Comparing Complex Syntax Across Popular Children's Television Shows

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Madison Burnett, Class of 2018


Studies indicate that certain television shows, such as Sesame Street and Daniel Tiger’s Neighborhood, can positively impact a child’s thinking and social skills (Mares and Pan, 2015; Rasmussen, 2016). This study considers syntactic content of popular children’s television shows to make predictions of their underlying linguistic value. Therefore, the research questions are: Does Daniel Tiger’s Neighborhood have more complex syntactic utterances than Paw Patrol? Does the number of mental state verbs used correlate with complex syntax? Results indicate that Daniel Tiger’s Neighborhood consistently uses more complex syntax and mental state verbs than Paw Patrol, and that mental state verb use does significantly correlate with complex syntax. Implications for child language learning are discussed.

Comments from Mentors

“Madison Burnett is a brilliant student. In class, she added to the classroom discussions by sharing thoughtful comments. I was delighted to serve on her thesis committee. She worked hard to analyze data and eloquently presented her findings. Madison did an amazing job supporting the rationale of her study. I believe that Madison will go on to lead our profession.”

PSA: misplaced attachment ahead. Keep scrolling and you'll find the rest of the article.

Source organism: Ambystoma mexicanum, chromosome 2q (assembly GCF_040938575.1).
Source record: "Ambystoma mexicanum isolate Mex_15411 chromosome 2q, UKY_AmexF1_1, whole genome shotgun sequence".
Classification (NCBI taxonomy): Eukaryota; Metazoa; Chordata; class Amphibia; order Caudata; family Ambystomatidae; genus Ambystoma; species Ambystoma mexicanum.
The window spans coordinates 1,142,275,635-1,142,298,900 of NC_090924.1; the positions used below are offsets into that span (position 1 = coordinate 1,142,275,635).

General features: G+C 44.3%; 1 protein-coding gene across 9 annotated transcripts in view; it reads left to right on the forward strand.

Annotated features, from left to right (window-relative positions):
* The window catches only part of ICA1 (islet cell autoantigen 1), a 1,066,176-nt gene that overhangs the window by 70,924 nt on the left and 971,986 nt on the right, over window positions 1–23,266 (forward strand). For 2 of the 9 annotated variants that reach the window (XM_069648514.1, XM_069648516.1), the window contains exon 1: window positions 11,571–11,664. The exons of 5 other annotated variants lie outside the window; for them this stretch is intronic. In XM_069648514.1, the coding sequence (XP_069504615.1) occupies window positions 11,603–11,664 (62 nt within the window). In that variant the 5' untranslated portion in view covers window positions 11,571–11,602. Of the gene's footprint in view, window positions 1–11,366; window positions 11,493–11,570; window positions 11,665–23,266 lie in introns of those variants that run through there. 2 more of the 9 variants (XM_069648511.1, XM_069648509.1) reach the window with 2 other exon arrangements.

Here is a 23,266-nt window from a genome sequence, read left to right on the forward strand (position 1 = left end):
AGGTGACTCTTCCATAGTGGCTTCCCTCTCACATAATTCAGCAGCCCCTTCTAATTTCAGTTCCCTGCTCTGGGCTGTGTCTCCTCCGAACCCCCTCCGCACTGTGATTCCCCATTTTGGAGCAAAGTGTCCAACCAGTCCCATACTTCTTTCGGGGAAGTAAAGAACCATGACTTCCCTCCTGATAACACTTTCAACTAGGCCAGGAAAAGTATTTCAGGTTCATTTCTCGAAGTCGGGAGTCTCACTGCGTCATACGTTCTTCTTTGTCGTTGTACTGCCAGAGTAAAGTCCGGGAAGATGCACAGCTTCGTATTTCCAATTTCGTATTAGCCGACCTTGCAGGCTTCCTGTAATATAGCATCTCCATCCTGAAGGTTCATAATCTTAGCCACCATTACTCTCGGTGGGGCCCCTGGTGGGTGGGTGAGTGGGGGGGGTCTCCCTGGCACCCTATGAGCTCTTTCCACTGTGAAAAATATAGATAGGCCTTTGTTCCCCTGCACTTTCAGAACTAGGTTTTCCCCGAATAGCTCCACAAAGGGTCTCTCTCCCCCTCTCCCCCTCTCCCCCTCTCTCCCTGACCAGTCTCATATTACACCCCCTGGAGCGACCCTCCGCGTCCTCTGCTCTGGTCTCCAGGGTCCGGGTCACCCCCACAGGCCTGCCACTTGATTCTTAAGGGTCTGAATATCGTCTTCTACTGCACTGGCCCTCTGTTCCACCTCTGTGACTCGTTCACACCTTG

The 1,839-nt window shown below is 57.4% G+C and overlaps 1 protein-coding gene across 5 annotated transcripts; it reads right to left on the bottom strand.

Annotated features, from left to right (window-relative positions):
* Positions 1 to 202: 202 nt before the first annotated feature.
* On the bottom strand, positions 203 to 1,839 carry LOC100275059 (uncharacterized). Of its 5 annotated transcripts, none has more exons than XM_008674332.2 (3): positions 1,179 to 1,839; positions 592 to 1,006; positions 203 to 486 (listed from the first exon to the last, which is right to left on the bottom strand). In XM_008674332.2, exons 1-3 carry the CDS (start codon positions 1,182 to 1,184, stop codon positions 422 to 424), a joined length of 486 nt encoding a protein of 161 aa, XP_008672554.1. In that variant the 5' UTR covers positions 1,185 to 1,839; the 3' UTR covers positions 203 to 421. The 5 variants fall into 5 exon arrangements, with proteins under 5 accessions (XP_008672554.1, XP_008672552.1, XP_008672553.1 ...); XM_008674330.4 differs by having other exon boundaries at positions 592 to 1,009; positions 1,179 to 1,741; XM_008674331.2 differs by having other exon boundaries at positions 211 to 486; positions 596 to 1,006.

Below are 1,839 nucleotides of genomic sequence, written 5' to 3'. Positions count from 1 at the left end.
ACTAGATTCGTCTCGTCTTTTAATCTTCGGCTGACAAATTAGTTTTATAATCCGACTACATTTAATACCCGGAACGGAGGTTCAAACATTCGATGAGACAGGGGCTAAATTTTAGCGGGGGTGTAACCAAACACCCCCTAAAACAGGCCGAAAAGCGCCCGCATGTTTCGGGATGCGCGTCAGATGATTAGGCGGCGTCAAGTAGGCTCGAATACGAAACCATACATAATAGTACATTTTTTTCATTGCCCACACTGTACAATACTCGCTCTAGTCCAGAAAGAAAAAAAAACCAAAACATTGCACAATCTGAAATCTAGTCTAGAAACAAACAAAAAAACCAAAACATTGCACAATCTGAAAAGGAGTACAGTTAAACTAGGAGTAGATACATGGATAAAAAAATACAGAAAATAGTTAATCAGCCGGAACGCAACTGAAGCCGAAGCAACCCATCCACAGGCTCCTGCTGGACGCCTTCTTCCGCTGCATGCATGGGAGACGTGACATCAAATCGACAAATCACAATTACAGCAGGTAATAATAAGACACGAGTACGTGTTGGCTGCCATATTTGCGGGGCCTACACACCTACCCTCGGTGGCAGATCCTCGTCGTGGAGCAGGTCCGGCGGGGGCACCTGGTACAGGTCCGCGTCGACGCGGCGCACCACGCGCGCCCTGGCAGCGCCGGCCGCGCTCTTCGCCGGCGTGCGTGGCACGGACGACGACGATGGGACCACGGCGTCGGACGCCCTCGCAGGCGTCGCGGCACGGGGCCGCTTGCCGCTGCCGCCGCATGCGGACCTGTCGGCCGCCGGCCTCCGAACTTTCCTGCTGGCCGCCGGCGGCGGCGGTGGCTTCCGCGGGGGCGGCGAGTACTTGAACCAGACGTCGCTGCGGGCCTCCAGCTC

Danielle Brimo 

 “Madison’s service work in the community demonstrates her dedication to improving the lives of others. For our class, she mentored and tutored children. She wrote about this work: ‘We started our service with intentions to build relationships with the students, gain a deep understanding of their background and culture, and to apply our knowledge of empathy in the real world. We took initiatives to talk to the children individually and appreciate each of them. As we became familiar with each of them, we harmonized the classroom by encouraging children to be inclusive of others.’ Madison strove to learn more about ethical and just interaction with the community through her service. She wisely stated that we must ‘actively engage with people and dare to imagine the lives of others.’

 Madison is also a strong researcher, writer, and presenter. She is intellectually curious and capable of doing quality research. She strives to create the best possible work and is eager to gain knowledge, ideas, and research skills. Madison seizes opportunities to share her work and presents with confidence and poise. I have little doubt that she will be a worthy contributor to the scholarly community.”

Wendy Williams 

 “Working with Madison was a privilege, as she has proven to be a genuinely exceptional student. She is goal-oriented, confident, analytical, and clearly on her way to becoming a leader in the field of speech-language pathology. She balances the investigative and intuitive aspects of the field well; Madison interacts well with others and is a stellar representative of TCU’s program. One of the most unique qualities Madison possesses, however, is her genuine interest in communication from a scientific perspective. No other student from my research lab has returned from over ten hours of coding and said, ‘You know, I really enjoy complex syntax coding and would be happy to add some more to my project.’ Her project, evaluating the complex syntax content of children’s television was both interesting and important in our technology-driven age. I look forward to watching as her career progresses.” 

– Emily Lund


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Harris College of Nursing and Health Sciences